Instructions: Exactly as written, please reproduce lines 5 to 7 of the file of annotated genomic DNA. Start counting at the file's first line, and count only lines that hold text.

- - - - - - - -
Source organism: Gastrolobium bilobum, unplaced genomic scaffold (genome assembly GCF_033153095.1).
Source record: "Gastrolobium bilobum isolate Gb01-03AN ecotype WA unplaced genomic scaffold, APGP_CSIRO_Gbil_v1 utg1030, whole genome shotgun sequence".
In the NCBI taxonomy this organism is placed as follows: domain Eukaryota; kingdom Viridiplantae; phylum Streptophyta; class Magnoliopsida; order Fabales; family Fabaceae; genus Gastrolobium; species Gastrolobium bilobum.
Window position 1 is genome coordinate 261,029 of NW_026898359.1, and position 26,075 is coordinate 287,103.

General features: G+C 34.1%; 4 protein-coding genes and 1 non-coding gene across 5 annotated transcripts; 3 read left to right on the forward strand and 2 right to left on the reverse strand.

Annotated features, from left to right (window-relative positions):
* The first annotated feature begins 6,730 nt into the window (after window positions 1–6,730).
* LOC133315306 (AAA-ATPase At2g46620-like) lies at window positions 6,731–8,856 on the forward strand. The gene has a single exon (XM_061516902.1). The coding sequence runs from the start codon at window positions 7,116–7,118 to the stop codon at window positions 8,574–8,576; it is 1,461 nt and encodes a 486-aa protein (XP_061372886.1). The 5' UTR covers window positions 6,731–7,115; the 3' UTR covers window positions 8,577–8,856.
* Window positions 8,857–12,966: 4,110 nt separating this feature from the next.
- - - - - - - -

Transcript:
General features: G+C 34.1%; 4 protein-coding genes and 1 non-coding gene across 5 annotated transcripts; 3 read left to right on the forward strand and 2 right to left on the reverse strand.

Annotated features, from left to right (window-relative positions):
* The first annotated feature begins 6,730 nt into the window (after window positions 1–6,730).